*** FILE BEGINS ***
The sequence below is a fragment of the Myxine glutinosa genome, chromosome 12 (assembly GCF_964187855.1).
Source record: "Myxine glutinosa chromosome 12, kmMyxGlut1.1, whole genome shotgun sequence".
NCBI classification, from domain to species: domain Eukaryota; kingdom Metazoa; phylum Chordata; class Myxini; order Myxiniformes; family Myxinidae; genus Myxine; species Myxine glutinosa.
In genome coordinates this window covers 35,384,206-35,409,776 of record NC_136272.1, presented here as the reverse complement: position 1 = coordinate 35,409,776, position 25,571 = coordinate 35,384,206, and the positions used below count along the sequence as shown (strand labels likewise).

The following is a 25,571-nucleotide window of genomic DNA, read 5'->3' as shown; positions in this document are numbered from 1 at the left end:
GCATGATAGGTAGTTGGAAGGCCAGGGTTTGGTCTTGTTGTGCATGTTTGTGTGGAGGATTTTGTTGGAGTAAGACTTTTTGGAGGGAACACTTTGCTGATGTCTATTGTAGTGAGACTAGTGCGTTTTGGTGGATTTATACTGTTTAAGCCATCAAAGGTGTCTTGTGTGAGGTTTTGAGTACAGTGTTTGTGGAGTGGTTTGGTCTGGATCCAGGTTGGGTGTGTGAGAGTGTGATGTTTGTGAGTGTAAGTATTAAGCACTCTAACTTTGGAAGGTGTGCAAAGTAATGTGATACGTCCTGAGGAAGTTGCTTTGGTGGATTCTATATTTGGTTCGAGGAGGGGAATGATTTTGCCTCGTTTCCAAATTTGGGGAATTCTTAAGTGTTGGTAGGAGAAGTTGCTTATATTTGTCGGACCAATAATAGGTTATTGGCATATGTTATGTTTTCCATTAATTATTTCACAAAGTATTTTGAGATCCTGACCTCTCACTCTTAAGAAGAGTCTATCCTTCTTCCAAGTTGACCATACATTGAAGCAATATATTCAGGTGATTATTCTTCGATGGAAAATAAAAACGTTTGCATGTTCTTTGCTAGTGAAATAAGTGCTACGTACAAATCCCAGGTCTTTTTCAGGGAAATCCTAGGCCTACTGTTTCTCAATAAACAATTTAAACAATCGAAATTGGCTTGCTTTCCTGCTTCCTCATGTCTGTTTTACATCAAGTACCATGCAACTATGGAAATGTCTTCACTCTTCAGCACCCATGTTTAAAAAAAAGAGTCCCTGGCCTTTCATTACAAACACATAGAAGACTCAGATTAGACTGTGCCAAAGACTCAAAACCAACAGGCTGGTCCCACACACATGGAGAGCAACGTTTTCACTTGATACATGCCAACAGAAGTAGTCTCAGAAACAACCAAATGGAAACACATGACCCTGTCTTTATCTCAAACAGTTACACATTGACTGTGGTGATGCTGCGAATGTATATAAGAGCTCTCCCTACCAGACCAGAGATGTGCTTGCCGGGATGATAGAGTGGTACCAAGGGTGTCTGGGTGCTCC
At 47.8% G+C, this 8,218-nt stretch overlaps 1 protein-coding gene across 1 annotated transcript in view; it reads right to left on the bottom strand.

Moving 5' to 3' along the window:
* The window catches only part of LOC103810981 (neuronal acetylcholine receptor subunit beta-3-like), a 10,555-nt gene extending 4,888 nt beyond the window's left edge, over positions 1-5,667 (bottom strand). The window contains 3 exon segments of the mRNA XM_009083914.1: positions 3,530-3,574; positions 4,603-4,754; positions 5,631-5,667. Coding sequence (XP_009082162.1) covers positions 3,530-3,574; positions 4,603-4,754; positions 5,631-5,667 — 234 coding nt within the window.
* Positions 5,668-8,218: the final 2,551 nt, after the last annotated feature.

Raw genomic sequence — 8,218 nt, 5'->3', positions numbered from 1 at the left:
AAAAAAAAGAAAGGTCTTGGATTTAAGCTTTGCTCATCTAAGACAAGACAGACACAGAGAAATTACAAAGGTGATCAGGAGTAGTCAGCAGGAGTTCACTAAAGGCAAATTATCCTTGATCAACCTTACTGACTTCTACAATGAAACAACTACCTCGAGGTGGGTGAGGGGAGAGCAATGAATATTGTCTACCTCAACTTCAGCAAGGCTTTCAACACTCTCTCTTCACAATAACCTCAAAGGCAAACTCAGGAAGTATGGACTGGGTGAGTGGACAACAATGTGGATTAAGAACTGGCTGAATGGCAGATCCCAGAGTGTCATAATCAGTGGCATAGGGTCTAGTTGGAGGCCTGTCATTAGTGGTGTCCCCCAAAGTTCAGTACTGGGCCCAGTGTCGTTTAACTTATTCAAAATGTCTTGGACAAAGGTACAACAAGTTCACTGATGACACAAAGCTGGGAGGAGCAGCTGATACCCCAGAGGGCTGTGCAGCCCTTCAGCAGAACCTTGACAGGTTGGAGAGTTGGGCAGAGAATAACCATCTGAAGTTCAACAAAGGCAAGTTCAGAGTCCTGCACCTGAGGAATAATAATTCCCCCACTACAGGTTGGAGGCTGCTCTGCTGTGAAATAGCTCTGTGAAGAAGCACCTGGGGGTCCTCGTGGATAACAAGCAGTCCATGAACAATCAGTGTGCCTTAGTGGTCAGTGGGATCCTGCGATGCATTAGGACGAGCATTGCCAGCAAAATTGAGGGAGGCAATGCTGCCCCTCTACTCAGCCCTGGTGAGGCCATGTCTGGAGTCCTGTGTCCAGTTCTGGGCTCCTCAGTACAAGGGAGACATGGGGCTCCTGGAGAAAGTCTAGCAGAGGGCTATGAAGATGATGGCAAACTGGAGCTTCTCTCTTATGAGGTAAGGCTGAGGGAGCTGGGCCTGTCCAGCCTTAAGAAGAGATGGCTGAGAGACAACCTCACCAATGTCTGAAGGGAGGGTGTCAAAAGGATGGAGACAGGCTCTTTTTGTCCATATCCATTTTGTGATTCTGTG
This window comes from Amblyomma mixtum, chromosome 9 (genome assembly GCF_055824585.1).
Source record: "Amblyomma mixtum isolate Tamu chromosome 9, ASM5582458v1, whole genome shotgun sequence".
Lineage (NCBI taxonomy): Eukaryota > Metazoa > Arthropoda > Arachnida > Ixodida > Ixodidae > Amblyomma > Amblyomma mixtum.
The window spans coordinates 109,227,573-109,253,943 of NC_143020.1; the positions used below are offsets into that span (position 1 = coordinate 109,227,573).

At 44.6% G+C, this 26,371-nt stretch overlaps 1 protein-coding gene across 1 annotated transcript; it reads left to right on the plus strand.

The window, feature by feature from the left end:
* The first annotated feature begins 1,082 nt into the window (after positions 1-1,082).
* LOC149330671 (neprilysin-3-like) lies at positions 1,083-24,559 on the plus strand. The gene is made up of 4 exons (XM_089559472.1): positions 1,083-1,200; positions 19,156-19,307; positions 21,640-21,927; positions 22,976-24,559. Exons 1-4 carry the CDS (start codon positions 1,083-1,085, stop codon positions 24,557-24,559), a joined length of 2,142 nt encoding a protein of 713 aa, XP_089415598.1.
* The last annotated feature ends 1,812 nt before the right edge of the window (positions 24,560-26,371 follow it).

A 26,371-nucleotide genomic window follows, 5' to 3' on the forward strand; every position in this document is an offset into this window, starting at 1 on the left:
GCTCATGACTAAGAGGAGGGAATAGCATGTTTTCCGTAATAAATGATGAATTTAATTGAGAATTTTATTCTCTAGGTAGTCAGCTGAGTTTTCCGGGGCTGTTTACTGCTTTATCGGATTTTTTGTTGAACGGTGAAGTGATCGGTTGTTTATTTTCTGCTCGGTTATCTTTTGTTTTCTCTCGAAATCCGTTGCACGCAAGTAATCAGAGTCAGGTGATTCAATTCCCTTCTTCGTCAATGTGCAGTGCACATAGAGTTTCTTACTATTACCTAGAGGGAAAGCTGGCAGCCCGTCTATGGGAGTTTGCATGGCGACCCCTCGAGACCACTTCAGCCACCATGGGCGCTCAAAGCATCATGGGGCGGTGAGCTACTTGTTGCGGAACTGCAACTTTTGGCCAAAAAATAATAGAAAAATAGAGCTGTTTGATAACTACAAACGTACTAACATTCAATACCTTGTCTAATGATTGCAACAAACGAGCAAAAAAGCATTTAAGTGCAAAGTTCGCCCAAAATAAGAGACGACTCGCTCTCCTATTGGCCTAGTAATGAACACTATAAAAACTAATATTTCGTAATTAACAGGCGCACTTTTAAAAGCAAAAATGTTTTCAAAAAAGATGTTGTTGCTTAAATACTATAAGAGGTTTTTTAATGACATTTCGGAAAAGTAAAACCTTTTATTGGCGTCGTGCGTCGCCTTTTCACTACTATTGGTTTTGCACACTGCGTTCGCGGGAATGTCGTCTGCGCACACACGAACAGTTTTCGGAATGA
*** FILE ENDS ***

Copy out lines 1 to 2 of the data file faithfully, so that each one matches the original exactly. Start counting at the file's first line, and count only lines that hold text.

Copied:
The sequence below is a fragment of the Myxine glutinosa genome, chromosome 12 (assembly GCF_964187855.1).
Source record: "Myxine glutinosa chromosome 12, kmMyxGlut1.1, whole genome shotgun sequence".